World leaders told to show 'urgency' by leader of 'climate-vulnerable' Fiji
Fiji's prime minister has told negotiators "we must not fail our people" as he opened two weeks of talks on implementing the Paris accord to fight climate change, which is already affecting his Pacific island nation.
While diplomats and activists gathered in the German city of Bonn, the UN weather agency said that 2017 is set to become the hottest year on record aside from those impacted by the El Nino phenomenon.
The talks in Germany, the first major global climate conference since President Donald Trump announced that the US will pull out of the 2015 Paris accord unless he can secure a better deal, also mark the first time that a small island nation is chairing such a conference.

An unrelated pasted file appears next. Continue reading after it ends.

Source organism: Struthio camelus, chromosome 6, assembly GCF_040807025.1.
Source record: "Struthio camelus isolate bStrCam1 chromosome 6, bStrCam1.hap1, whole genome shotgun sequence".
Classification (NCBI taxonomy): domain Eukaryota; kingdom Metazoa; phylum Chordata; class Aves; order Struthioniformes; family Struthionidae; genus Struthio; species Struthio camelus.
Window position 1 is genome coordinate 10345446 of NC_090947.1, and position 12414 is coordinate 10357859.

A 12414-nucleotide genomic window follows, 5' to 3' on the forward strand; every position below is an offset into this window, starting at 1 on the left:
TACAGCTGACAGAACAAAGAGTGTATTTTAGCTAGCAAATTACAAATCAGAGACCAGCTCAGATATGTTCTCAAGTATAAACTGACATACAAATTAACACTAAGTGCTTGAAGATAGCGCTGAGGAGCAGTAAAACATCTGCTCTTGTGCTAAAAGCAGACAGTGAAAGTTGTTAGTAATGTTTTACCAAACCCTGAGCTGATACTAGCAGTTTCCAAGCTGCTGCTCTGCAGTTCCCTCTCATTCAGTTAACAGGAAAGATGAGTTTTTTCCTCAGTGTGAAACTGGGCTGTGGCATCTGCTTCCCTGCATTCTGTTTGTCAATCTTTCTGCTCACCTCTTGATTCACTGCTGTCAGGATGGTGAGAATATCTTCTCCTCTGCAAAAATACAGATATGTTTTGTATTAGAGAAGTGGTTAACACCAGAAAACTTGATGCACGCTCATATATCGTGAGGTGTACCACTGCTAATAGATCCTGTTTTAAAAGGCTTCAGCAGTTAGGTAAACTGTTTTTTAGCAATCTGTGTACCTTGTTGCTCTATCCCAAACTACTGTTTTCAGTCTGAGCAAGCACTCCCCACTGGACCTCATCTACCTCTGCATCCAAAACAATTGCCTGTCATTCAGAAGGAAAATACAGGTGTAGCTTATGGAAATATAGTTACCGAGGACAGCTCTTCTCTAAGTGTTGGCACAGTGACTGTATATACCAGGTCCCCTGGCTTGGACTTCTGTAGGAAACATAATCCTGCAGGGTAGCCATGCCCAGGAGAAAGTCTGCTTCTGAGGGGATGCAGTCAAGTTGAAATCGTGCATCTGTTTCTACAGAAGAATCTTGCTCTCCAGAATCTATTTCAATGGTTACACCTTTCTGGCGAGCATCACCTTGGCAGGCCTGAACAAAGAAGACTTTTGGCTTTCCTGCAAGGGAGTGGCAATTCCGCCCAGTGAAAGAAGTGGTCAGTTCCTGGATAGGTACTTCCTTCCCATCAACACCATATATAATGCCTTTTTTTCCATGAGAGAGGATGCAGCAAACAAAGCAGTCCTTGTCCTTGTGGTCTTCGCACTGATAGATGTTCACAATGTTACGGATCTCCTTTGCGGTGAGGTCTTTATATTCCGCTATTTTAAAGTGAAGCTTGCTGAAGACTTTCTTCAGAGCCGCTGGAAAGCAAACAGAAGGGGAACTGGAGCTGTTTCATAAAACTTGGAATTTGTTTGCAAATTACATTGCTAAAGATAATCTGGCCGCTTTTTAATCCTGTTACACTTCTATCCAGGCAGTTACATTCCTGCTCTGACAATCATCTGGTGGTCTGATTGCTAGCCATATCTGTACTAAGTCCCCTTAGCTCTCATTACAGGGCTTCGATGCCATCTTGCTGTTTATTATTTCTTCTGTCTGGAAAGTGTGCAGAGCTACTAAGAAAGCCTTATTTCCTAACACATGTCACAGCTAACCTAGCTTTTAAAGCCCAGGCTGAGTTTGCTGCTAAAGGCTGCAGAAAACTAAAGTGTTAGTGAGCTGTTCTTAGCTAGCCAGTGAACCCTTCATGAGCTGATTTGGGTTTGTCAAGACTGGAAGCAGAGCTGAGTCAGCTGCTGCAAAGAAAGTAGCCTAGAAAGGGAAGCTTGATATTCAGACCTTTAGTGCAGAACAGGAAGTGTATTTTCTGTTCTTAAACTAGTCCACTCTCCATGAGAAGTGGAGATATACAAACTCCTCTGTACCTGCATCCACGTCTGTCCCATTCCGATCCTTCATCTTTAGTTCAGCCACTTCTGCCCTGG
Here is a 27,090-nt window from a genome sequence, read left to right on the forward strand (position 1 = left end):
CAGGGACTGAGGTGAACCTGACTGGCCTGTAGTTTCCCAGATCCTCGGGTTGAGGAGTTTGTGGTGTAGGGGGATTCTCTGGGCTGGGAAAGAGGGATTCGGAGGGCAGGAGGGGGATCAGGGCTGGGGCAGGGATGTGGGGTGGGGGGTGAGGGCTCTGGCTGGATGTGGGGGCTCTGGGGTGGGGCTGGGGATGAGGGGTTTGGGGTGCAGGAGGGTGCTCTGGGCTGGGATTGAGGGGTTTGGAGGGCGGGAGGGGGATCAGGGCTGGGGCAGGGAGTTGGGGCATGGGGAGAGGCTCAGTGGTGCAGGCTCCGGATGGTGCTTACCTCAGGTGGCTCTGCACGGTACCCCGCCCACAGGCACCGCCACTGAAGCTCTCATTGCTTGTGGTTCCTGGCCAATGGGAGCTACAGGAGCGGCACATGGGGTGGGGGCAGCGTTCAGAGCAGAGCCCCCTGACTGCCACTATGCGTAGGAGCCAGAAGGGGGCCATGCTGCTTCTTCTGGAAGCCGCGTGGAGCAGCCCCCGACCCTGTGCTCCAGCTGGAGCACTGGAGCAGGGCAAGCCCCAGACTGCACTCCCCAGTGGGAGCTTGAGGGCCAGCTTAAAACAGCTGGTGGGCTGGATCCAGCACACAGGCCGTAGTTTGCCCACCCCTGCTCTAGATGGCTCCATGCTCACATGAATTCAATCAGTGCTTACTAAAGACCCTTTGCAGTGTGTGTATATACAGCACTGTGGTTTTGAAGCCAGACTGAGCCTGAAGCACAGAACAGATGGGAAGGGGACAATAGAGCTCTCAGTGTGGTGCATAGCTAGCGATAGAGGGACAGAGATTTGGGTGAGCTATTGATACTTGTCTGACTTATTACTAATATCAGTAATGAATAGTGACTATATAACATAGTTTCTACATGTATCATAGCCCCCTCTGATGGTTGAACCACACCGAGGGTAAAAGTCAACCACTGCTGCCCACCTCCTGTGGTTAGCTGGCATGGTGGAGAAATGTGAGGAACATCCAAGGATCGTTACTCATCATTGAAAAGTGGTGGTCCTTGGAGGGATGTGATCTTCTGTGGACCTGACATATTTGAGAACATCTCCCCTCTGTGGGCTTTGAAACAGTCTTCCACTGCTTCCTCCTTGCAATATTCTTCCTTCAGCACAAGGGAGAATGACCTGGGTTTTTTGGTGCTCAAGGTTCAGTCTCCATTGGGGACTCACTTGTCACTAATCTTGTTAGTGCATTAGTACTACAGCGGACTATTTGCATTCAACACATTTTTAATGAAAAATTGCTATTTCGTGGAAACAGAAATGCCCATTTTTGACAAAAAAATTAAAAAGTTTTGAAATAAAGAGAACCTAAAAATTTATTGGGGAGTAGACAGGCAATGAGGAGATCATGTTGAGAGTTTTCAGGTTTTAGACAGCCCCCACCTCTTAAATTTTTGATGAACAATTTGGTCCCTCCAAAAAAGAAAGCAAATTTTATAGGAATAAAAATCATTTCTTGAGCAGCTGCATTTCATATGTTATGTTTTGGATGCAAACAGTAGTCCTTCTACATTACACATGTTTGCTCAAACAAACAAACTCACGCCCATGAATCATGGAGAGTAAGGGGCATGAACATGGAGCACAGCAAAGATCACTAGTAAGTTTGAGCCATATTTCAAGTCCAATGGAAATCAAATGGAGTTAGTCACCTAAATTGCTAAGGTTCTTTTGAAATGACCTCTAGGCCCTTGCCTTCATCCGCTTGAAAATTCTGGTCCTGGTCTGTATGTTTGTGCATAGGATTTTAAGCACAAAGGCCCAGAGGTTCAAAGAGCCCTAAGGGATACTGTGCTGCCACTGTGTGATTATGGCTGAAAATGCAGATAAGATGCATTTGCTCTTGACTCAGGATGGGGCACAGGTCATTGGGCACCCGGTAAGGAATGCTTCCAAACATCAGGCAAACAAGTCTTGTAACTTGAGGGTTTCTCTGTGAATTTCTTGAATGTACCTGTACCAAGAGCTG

Negotiators will focus on thrashing out some of the technical details of the 2015 Paris accord, which aims to limit global warming to 1.5 degrees Celsius.
While Mr Trump has expressed scepticism, a recent US government report concluded there is strong evidence that man-made climate change is taking place.
Fiji prime minister Voreqe "Frank" Bainimarama, the Bonn conference's chairman, offered greetings "from one of the most climate-vulnerable regions on earth" as the meeting opened, underlining "our collective plea for the world to maintain the course we set in Paris".
"The need for urgency is obvious," he said.
"Our world is in distress from the extreme weather events caused by climate change."
"We must not fail our people" and must make the Paris accord work, Mr Bainimarama said, adding that means to "meet our commitments in full, not back away from them".
He did not refer directly to the Trump administration's position, but appeared to play off Mr Trump's "America first" slogan.
"The only way for every nation to put itself first is to lock arms with all other nations and move forward together," the Fijian leader declared.